The Hungry Wolfs

Artist:
Mabel Nigiyok, See available art.
Gender:
Female
Style:
Inuit
Community:
Ulukhaktok (Holman), See available art.
Art Type:
Print
Collection:
Ulukhaktok (Holman) 1992
Medium:
Woodcut on Kozuke Kozo White paper
Edition:
Certified Limited Edition Print # 43 of 50 printed by Louie Nigiyok
Size (in):
Paper (H x W): 26 x 23 ½ in
Size (cm):
Paper (H x W): 66 x 59 cm
Framed:
Not Framed, please enquire
Product ID:
10200-00009

$270.00

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Description

Condition:          No condition to report.

Description by Artist:     No description by artist found.

Notes from DaVic Gallery: ‘The Hungry Wolfs’  –  The Inuit respect wolves for their hunting abilities, particularly their speed and endurance. If parents wanted their child to be a good caribou hunter, they would place on his ankle, or on his first footwear, an anklet made of the muscle fiber of the feet and lower leg of a wolf. This helped to ensure that he would be able to run with the speed, strength, and endurance of a wolf, ensuring that he would catch many caribou. When they had time to spare, both young and older Inuit often played the game amaruujaq, “the wolf game”, a version of “tag”.

Wolves are associated with caribou, mainly because they closely follow migratory caribou across the tundra. In fact, one legend tells how wolves were created in order to keep the caribou healthy. Another describes how a great shaman, Arnakpaktuq, was born as a wolf and learned how to hunt with them. Inuit traditionally did not hunt wolves for meat, although if one were killed its fur was used for parka trimmings and other purposes. Wolves occasionally robbed meat caches, which made them very unpopular.

The life of the wolves is seen as very tiring – they are so busy pursuing caribou that they barely have time to mate. For this reason, wolves mate even more quickly than dogs. Female wolves give birth to their young in a den known as a tisi, where the pups are nursed and the males supply food. Once they grow big enough, in August or September, the young wolves accompany their parents on the hunt.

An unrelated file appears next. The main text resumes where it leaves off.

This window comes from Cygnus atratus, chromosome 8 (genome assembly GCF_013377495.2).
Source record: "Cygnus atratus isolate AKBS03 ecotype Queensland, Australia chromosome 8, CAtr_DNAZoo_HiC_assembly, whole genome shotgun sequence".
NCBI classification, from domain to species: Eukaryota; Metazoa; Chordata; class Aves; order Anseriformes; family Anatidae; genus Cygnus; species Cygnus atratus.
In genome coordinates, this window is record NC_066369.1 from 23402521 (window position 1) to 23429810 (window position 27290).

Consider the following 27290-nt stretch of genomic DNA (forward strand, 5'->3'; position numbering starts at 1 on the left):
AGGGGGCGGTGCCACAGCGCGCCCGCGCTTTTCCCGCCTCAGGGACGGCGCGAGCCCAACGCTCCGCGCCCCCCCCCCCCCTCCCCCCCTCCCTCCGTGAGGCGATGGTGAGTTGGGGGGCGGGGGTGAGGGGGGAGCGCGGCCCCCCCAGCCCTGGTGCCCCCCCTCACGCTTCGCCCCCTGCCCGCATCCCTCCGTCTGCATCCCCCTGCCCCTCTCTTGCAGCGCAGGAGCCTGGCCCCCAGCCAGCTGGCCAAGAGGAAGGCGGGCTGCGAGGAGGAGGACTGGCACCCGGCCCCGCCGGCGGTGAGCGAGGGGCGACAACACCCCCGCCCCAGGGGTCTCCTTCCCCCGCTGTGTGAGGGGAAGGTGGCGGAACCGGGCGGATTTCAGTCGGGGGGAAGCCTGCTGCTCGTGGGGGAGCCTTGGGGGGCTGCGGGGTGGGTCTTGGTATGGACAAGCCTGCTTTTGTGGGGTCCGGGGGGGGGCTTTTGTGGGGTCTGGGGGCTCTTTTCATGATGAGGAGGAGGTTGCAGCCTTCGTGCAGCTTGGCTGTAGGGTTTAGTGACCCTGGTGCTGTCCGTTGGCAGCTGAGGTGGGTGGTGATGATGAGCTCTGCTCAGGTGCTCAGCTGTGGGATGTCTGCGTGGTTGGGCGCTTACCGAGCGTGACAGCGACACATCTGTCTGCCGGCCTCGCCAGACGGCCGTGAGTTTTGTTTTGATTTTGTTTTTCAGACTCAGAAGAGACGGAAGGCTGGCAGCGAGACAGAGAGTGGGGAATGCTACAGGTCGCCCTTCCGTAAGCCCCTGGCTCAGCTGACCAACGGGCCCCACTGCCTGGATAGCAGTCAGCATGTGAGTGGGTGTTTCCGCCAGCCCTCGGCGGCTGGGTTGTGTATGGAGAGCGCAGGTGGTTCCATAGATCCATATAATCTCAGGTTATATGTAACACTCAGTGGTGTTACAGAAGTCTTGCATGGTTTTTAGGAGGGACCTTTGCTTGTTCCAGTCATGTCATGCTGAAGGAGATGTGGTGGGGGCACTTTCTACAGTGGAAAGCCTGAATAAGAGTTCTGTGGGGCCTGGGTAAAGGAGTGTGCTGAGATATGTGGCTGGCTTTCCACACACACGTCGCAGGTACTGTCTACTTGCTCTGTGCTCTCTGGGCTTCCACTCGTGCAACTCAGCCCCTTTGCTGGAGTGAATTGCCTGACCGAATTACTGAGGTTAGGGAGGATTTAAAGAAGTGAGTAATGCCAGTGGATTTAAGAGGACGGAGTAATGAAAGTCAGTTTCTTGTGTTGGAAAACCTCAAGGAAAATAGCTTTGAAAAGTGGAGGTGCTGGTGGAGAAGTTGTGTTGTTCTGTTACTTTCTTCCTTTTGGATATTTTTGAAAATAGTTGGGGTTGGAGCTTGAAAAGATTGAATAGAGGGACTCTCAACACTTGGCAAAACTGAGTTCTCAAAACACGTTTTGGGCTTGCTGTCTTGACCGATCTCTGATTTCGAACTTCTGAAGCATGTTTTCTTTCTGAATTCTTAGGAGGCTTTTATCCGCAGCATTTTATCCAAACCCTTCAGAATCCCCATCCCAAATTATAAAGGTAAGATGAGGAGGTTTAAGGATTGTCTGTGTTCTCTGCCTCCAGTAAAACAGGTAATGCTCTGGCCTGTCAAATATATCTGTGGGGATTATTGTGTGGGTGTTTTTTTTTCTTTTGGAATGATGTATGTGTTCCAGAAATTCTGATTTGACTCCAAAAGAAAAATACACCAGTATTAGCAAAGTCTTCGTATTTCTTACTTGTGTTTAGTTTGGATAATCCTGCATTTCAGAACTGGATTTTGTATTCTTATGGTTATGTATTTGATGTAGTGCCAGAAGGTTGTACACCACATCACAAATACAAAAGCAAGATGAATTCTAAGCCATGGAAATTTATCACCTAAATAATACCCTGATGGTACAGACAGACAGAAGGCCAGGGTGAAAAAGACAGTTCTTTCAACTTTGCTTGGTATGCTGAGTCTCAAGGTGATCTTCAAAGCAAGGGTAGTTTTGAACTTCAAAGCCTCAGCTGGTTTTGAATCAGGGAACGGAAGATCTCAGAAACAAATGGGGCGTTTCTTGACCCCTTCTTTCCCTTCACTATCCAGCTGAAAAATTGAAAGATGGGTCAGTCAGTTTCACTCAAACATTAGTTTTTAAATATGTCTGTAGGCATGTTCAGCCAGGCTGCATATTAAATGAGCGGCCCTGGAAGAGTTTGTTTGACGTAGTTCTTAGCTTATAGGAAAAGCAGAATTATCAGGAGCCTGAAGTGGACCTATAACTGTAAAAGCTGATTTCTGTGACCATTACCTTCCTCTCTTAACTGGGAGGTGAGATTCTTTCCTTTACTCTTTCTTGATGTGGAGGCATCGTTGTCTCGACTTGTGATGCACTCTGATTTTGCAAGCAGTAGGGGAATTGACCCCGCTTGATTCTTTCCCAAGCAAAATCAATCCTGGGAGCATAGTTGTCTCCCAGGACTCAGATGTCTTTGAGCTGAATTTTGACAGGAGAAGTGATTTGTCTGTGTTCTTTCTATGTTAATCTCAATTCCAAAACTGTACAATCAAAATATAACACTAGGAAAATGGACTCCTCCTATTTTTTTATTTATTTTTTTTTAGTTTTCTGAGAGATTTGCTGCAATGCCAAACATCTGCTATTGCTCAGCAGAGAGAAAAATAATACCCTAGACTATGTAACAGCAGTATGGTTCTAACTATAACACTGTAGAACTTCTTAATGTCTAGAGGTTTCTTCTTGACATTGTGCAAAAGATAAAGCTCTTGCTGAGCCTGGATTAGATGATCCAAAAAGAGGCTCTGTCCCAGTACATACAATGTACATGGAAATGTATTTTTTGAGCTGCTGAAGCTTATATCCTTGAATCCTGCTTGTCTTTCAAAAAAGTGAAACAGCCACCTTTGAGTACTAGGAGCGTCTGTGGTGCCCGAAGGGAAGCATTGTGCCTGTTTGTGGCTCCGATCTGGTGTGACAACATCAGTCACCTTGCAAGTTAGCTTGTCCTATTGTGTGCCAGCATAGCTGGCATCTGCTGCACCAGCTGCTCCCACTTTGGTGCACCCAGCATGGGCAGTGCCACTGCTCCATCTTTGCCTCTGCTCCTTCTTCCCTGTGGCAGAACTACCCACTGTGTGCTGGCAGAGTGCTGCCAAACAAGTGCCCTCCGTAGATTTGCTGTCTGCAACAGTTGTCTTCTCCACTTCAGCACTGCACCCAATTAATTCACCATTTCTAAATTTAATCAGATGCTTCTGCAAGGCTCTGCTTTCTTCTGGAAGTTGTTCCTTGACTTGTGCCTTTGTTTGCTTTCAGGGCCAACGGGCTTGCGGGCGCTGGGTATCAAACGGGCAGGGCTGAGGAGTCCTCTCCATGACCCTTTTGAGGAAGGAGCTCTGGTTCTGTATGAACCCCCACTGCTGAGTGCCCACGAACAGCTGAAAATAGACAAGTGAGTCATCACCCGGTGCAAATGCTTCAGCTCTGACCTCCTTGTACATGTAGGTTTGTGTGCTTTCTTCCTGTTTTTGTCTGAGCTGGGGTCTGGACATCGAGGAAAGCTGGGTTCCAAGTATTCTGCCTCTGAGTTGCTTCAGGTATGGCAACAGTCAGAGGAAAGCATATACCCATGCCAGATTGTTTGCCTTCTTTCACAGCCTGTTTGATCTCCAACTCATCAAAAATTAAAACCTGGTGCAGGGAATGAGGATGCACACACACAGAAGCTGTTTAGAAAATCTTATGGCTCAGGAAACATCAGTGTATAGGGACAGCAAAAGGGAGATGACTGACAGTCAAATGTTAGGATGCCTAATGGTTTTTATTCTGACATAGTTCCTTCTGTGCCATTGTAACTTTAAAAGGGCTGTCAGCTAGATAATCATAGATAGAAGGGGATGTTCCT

Oral history from Igloolik does not include many stories about wolves; they were encountered mostly on the mainland, in outpost camps or during caribou hunts. However, the Inuit do mention the existence of packs of “famished wolves” known as kajjait. These kajjait, starving because of the lack of prey, could attack parties of people out on the land, and had to be guarded against. This is one reason for including the wolf, along with the polar bear, in the group iqsinaqtuit, “those that make one frightened”. Normally, though, wolves do not attack people, relying instead on caribou and smaller prey, such as lemmings, hares, and ground squirrels.

The traditional hunting method would be to erect a series of inukshuiit in a funnel shaped pattern narrowing to a dead end on a hillside. The hunters would hide behind the inukshuiit armed with their bows and arrows. The women and children would herd the caribou towards the hunters by waving hides up and down to create loud noises, enabling the hunters to move behind the herd. The inukshuiit would also double as landmarks or cairns (stone piles) identifying the locations of caches of stored meat.

The owl may be considered a protector for the hunter from evil and monsters that attack hunters when travelling alone.